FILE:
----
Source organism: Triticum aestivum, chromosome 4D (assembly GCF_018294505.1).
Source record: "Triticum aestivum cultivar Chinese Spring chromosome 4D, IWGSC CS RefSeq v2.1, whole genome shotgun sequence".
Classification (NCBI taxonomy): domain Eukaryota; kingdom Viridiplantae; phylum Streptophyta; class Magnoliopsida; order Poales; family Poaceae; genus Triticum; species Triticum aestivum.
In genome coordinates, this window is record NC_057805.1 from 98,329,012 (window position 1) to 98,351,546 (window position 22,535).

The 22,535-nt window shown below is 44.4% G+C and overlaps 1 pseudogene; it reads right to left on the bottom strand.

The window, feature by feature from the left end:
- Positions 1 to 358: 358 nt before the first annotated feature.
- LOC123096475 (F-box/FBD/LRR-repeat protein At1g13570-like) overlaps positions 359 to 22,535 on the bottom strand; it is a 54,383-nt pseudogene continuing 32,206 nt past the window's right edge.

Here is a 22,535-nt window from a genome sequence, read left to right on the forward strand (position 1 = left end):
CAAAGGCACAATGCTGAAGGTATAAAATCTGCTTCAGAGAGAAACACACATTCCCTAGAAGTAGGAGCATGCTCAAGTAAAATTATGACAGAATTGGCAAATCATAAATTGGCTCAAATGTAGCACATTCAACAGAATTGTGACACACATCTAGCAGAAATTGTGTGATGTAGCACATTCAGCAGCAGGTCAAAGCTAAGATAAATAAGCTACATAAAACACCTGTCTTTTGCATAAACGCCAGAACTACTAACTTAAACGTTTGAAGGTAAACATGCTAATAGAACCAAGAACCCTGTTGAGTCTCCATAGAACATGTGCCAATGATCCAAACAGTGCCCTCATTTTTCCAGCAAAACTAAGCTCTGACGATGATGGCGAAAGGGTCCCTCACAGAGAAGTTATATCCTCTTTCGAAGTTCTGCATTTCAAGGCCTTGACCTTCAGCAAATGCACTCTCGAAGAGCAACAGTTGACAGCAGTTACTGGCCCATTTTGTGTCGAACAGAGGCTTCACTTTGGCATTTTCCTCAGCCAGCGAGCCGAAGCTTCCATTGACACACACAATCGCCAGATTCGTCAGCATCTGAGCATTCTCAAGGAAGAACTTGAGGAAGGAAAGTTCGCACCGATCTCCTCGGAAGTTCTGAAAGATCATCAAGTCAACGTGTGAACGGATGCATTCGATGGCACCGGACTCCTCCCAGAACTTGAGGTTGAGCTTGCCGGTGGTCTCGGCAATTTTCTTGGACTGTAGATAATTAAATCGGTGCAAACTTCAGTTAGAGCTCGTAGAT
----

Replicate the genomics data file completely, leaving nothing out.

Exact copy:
Source organism: Triticum aestivum, chromosome 4D (assembly GCF_018294505.1).
Source record: "Triticum aestivum cultivar Chinese Spring chromosome 4D, IWGSC CS RefSeq v2.1, whole genome shotgun sequence".
Classification (NCBI taxonomy): domain Eukaryota; kingdom Viridiplantae; phylum Streptophyta; class Magnoliopsida; order Poales; family Poaceae; genus Triticum; species Triticum aestivum.
In genome coordinates, this window is record NC_057805.1 from 98,329,012 (window position 1) to 98,351,546 (window position 22,535).

The 22,535-nt window shown below is 44.4% G+C and overlaps 1 pseudogene; it reads right to left on the bottom strand.

The window, feature by feature from the left end:
- Positions 1 to 358: 358 nt before the first annotated feature.
- LOC123096475 (F-box/FBD/LRR-repeat protein At1g13570-like) overlaps positions 359 to 22,535 on the bottom strand; it is a 54,383-nt pseudogene continuing 32,206 nt past the window's right edge.

Here is a 22,535-nt window from a genome sequence, read left to right on the forward strand (position 1 = left end):
CAAAGGCACAATGCTGAAGGTATAAAATCTGCTTCAGAGAGAAACACACATTCCCTAGAAGTAGGAGCATGCTCAAGTAAAATTATGACAGAATTGGCAAATCATAAATTGGCTCAAATGTAGCACATTCAACAGAATTGTGACACACATCTAGCAGAAATTGTGTGATGTAGCACATTCAGCAGCAGGTCAAAGCTAAGATAAATAAGCTACATAAAACACCTGTCTTTTGCATAAACGCCAGAACTACTAACTTAAACGTTTGAAGGTAAACATGCTAATAGAACCAAGAACCCTGTTGAGTCTCCATAGAACATGTGCCAATGATCCAAACAGTGCCCTCATTTTTCCAGCAAAACTAAGCTCTGACGATGATGGCGAAAGGGTCCCTCACAGAGAAGTTATATCCTCTTTCGAAGTTCTGCATTTCAAGGCCTTGACCTTCAGCAAATGCACTCTCGAAGAGCAACAGTTGACAGCAGTTACTGGCCCATTTTGTGTCGAACAGAGGCTTCACTTTGGCATTTTCCTCAGCCAGCGAGCCGAAGCTTCCATTGACACACACAATCGCCAGATTCGTCAGCATCTGAGCATTCTCAAGGAAGAACTTGAGGAAGGAAAGTTCGCACCGATCTCCTCGGAAGTTCTGAAAGATCATCAAGTCAACGTGTGAACGGATGCATTCGATGGCACCGGACTCCTCCCAGAACTTGAGGTTGAGCTTGCCGGTGGTCTCGGCAATTTTCTTGGACTGTAGATAATTAAATCGGTGCAAACTTCAGTTAGAGCTCGTAGAT